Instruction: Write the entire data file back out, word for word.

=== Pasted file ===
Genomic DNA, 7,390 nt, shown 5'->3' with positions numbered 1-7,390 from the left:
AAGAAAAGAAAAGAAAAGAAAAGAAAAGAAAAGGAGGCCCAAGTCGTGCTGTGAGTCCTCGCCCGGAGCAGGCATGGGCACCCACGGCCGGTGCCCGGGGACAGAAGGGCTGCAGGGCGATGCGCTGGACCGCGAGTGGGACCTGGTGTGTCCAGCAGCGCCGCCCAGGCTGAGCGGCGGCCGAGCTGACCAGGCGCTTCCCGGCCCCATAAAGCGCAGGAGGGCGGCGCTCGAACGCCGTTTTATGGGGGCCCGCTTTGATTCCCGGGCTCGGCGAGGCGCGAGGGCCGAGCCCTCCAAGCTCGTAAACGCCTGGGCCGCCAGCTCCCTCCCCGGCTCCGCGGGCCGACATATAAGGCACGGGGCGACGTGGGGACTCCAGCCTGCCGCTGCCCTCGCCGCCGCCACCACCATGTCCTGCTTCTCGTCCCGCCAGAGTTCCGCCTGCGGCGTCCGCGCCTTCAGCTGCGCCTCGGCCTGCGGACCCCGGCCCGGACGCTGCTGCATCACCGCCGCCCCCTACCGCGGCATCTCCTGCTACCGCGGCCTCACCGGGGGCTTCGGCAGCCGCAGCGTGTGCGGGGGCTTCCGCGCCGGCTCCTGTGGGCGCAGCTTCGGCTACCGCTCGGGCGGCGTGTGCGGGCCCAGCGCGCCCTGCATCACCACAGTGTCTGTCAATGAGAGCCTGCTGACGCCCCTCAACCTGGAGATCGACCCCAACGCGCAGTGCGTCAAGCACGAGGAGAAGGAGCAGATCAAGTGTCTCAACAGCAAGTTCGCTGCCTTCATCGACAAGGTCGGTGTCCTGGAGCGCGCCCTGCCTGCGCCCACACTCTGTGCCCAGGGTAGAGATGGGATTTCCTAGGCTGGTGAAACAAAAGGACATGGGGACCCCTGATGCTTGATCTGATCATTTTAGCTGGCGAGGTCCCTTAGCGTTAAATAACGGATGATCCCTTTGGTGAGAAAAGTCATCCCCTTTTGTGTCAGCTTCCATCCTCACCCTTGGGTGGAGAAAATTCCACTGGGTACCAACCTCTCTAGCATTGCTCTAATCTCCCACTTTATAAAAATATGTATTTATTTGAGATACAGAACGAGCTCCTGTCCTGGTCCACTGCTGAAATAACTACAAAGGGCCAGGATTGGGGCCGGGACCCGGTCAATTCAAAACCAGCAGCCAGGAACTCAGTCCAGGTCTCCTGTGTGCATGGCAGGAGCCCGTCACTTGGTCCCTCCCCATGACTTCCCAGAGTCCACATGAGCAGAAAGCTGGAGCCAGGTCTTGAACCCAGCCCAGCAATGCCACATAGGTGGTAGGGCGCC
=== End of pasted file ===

Genomic DNA, 7,390 nt, shown 5'->3' with positions numbered 1-7,390 from the left:
AAGAAAAGAAAAGAAAAGAAAAGAAAAGAAAAGGAGGCCCAAGTCGTGCTGTGAGTCCTCGCCCGGAGCAGGCATGGGCACCCACGGCCGGTGCCCGGGGACAGAAGGGCTGCAGGGCGATGCGCTGGACCGCGAGTGGGACCTGGTGTGTCCAGCAGCGCCGCCCAGGCTGAGCGGCGGCCGAGCTGACCAGGCGCTTCCCGGCCCCATAAAGCGCAGGAGGGCGGCGCTCGAACGCCGTTTTATGGGGGCCCGCTTTGATTCCCGGGCTCGGCGAGGCGCGAGGGCCGAGCCCTCCAAGCTCGTAAACGCCTGGGCCGCCAGCTCCCTCCCCGGCTCCGCGGGCCGACATATAAGGCACGGGGCGACGTGGGGACTCCAGCCTGCCGCTGCCCTCGCCGCCGCCACCACCATGTCCTGCTTCTCGTCCCGCCAGAGTTCCGCCTGCGGCGTCCGCGCCTTCAGCTGCGCCTCGGCCTGCGGACCCCGGCCCGGACGCTGCTGCATCACCGCCGCCCCCTACCGCGGCATCTCCTGCTACCGCGGCCTCACCGGGGGCTTCGGCAGCCGCAGCGTGTGCGGGGGCTTCCGCGCCGGCTCCTGTGGGCGCAGCTTCGGCTACCGCTCGGGCGGCGTGTGCGGGCCCAGCGCGCCCTGCATCACCACAGTGTCTGTCAATGAGAGCCTGCTGACGCCCCTCAACCTGGAGATCGACCCCAACGCGCAGTGCGTCAAGCACGAGGAGAAGGAGCAGATCAAGTGTCTCAACAGCAAGTTCGCTGCCTTCATCGACAAGGTCGGTGTCCTGGAGCGCGCCCTGCCTGCGCCCACACTCTGTGCCCAGGGTAGAGATGGGATTTCCTAGGCTGGTGAAACAAAAGGACATGGGGACCCCTGATGCTTGATCTGATCATTTTAGCTGGCGAGGTCCCTTAGCGTTAAATAACGGATGATCCCTTTGGTGAGAAAAGTCATCCCCTTTTGTGTCAGCTTCCATCCTCACCCTTGGGTGGAGAAAATTCCACTGGGTACCAACCTCTCTAGCATTGCTCTAATCTCCCACTTTATAAAAATATGTATTTATTTGAGATACAGAACGAGCTCCTGTCCTGGTCCACTGCTGAAATAACTACAAAGGGCCAGGATTGGGGCCGGGACCCGGTCAATTCAAAACCAGCAGCCAGGAACTCAGTCCAGGTCTCCTGTGTGCATGGCAGGAGCCCGTCACTTGGTCCCTCCCCATGACTTCCCAGAGTCCACATGAGCAGAAAGCTGGAGCCAGGTCTTGAACCCAGCCCAGCAATGCCACATAGGTGGTAGGGCGCC